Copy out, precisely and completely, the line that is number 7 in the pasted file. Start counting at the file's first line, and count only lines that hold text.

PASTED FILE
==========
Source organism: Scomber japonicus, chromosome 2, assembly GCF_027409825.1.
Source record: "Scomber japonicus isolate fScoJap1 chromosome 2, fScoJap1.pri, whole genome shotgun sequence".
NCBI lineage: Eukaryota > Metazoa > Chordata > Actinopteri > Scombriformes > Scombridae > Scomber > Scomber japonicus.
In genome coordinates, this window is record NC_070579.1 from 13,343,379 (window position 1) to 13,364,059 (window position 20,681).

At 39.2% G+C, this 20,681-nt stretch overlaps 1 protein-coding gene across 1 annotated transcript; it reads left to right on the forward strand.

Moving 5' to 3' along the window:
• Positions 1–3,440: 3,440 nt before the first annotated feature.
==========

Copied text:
• Positions 1–3,440: 3,440 nt before the first annotated feature.